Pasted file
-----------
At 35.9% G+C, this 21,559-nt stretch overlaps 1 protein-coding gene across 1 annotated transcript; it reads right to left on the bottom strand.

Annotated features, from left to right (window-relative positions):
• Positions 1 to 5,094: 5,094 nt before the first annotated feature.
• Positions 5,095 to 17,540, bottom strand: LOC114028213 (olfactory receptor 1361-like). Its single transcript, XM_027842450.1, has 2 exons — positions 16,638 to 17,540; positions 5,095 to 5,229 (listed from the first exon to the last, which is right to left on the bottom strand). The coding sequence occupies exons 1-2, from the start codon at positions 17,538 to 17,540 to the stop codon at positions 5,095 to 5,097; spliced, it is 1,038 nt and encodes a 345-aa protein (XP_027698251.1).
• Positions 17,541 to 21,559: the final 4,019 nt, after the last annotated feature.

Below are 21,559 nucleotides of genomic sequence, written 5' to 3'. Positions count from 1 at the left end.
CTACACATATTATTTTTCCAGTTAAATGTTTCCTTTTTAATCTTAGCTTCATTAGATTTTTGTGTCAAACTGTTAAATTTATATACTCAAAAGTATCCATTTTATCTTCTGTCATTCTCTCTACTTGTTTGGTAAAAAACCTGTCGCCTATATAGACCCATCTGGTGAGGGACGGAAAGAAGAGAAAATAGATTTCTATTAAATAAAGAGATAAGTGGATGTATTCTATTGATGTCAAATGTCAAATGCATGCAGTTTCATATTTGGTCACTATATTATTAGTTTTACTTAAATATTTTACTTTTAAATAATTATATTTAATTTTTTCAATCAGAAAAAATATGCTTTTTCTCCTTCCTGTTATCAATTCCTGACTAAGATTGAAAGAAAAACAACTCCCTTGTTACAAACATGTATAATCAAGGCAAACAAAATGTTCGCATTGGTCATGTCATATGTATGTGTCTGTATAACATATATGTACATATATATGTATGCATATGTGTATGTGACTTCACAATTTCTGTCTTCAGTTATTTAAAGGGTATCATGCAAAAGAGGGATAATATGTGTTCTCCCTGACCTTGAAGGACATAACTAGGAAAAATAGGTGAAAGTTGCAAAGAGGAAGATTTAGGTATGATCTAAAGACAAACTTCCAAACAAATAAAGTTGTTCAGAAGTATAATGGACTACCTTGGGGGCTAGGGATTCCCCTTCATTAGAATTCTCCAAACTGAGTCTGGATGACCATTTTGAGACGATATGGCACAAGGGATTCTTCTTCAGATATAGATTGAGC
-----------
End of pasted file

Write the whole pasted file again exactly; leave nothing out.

At 35.9% G+C, this 21,559-nt stretch overlaps 1 protein-coding gene across 1 annotated transcript; it reads right to left on the bottom strand.

Annotated features, from left to right (window-relative positions):
• Positions 1 to 5,094: 5,094 nt before the first annotated feature.
• Positions 5,095 to 17,540, bottom strand: LOC114028213 (olfactory receptor 1361-like). Its single transcript, XM_027842450.1, has 2 exons — positions 16,638 to 17,540; positions 5,095 to 5,229 (listed from the first exon to the last, which is right to left on the bottom strand). The coding sequence occupies exons 1-2, from the start codon at positions 17,538 to 17,540 to the stop codon at positions 5,095 to 5,097; spliced, it is 1,038 nt and encodes a 345-aa protein (XP_027698251.1).
• Positions 17,541 to 21,559: the final 4,019 nt, after the last annotated feature.

Below are 21,559 nucleotides of genomic sequence, written 5' to 3'. Positions count from 1 at the left end.
CTACACATATTATTTTTCCAGTTAAATGTTTCCTTTTTAATCTTAGCTTCATTAGATTTTTGTGTCAAACTGTTAAATTTATATACTCAAAAGTATCCATTTTATCTTCTGTCATTCTCTCTACTTGTTTGGTAAAAAACCTGTCGCCTATATAGACCCATCTGGTGAGGGACGGAAAGAAGAGAAAATAGATTTCTATTAAATAAAGAGATAAGTGGATGTATTCTATTGATGTCAAATGTCAAATGCATGCAGTTTCATATTTGGTCACTATATTATTAGTTTTACTTAAATATTTTACTTTTAAATAATTATATTTAATTTTTTCAATCAGAAAAAATATGCTTTTTCTCCTTCCTGTTATCAATTCCTGACTAAGATTGAAAGAAAAACAACTCCCTTGTTACAAACATGTATAATCAAGGCAAACAAAATGTTCGCATTGGTCATGTCATATGTATGTGTCTGTATAACATATATGTACATATATATGTATGCATATGTGTATGTGACTTCACAATTTCTGTCTTCAGTTATTTAAAGGGTATCATGCAAAAGAGGGATAATATGTGTTCTCCCTGACCTTGAAGGACATAACTAGGAAAAATAGGTGAAAGTTGCAAAGAGGAAGATTTAGGTATGATCTAAAGACAAACTTCCAAACAAATAAAGTTGTTCAGAAGTATAATGGACTACCTTGGGGGCTAGGGATTCCCCTTCATTAGAATTCTCCAAACTGAGTCTGGATGACCATTTTGAGACGATATGGCACAAGGGATTCTTCTTCAGATATAGATTGAGC